The word that stuck with me was instrumentation. Maybe this was because my engineering degree specialized in instrumentation and controls or maybe because that is where I spent most of my time in building data warehouses and decision support systems. But it did rattle in my brain and got me looking around; computers, scanners, digital pictures, text messages, etc are all silently being captured and stored (or not) somewhere. Surfing the internet was not really surfing, it was hiking and exploring and we are leaving digital footprints every where.

Businesses today should not only count the record that represents the order that you place with them. They should be more interested in all the many steps and processes you followed before and after placing that order. And all of the orders that should have been placed and were not! All the records that represent my digital footprints all over the company website and how many other people have taken similar hiking paths yet finished with a much smaller shopping cart. Did they miss something along the way? All the records associated with other customers who placed the same order yet also had several other products in their shopping cart. Amazon does this well with their others who bought this also bought... and their your last products viewed column. Similarly, iTunes has recently launched their Genius service which uploads your playlists, compares them with others and then makes suggestions for what else I might be interested in purchasing because others did. This is genius and it is going on all around us.

Now that we know that all of this exploding data is coming from our ability to instrument everything around us and store it somewhere. Next, the business value and competitive edge will come from a companys ability to access and manage all of this data and to recognize the patterns which are valuable to our customers. And let us not forget the user experience...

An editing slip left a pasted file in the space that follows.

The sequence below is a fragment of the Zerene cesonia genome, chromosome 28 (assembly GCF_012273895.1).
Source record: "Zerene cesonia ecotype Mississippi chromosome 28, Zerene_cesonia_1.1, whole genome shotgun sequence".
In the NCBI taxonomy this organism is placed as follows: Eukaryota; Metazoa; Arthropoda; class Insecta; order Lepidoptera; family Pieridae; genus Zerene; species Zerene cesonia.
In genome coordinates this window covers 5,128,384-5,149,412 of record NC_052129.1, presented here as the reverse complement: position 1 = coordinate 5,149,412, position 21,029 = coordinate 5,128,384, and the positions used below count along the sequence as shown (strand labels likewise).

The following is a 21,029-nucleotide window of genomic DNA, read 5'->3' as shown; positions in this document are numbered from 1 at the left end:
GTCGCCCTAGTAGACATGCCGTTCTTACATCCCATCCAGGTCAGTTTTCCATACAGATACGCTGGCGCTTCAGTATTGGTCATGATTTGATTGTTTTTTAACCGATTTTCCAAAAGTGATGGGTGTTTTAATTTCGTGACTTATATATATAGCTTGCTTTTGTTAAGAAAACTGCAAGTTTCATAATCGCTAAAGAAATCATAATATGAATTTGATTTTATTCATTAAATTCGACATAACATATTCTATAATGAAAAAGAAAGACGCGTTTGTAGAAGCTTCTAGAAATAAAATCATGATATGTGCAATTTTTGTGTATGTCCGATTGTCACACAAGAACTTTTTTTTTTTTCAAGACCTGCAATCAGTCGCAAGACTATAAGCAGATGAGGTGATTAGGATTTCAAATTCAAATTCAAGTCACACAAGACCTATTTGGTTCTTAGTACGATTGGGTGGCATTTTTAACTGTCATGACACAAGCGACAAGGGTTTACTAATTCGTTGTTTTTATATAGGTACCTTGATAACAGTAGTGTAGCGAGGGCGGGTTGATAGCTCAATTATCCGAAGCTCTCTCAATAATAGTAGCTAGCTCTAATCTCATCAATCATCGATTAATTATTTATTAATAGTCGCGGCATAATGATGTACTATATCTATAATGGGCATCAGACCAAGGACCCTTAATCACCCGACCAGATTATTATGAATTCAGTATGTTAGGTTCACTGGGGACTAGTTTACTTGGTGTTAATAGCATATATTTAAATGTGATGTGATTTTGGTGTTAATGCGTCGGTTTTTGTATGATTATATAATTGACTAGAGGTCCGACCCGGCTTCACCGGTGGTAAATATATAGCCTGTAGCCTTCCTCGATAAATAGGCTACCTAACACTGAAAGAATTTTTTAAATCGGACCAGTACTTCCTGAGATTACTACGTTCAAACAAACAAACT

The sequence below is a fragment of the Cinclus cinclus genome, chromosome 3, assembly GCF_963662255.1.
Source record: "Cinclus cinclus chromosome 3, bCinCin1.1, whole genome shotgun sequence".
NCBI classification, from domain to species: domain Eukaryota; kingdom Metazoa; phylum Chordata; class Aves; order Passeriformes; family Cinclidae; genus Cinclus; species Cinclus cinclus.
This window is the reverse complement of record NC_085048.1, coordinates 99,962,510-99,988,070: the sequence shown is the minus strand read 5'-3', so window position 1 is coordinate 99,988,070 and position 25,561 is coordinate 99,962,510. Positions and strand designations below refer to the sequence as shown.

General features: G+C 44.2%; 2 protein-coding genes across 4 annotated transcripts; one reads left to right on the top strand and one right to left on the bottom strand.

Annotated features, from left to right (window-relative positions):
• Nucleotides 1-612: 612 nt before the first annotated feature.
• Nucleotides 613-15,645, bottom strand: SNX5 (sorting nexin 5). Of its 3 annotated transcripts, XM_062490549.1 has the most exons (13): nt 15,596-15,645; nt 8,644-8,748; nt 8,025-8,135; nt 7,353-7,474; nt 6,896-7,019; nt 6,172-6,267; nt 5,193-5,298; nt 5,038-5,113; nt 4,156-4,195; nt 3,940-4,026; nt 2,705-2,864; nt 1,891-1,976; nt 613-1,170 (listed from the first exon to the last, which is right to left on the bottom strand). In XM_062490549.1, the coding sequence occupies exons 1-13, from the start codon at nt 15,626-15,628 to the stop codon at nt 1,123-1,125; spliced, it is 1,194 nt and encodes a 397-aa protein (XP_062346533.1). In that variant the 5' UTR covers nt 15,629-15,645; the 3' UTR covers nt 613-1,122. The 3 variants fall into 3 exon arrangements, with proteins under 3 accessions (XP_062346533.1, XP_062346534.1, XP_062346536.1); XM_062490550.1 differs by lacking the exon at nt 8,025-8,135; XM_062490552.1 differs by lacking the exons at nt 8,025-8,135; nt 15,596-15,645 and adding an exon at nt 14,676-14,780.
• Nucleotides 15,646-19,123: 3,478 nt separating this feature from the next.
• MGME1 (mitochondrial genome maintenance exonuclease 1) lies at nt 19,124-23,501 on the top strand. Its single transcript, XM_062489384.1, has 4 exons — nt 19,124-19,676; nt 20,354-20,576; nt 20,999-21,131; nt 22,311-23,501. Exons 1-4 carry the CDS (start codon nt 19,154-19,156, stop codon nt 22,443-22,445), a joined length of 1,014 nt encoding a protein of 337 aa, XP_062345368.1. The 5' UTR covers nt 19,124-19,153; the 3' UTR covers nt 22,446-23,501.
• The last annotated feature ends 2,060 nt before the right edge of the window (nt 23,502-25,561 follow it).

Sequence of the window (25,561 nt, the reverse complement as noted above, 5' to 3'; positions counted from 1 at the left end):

Posted by John O'Brien at 11:00 AM | Comments (7)

December 15, 2008

Inspiration

I tend to organize things according to where they fit into the big picture. What I find fascinating is exploring the real world drivers behind actions and evaluating the linkage of a given set of decisions. In many ways, this is similar to Zen practices which encourage reflection and understanding of the world in which we live. It is with this principle of reflection and analysis that I approach data turning it into information and subsequently knowledge. It is also the way I think about business intelligence and emerging technologies. I believe that systems, like people, are part of something larger, a dynamic system comprised of many parts. Only by studying all of the parts can you understand the system itself.

So how did I get here? On my resume you will read that I received my bachelors degree in mechanical engineering from California State University and specialized in automated control systems. Later, I received my Executive MBA from University of Colorado, where I currently live. I have worked for Bank of America, Southern California Edison, Sprint PCS and Level 3 Communications before becoming an independent consulting and later co-founding Dataupia in 2005 taking on the role as Chief Technology Officer. I also regularly present, write and contribute to The Data Warehousing Institute conferences around the world.

As the years have gone by I have come to realize that my career of working in business intelligence is much more than just a job. It is a lifelong quest to understand how businesses, organizations and individuals make sense of all the data they are presented. And that still holds true today. The only difference is that we have exponentially more data to deal with than we did two decades ago and a business environment that has become far more hyper competitive.

I hope to use this forum as a way of providing thought-provoking commentary on how data affects our working and personal lives. And I hope you will take the journey with me, sharing ideas, interesting articles and real life stories from within your organizations as we desperately seek a Zen balance in our work places, in our data and in our lives.

Posted by John O'Brien at 12:15 PM | Comments (0)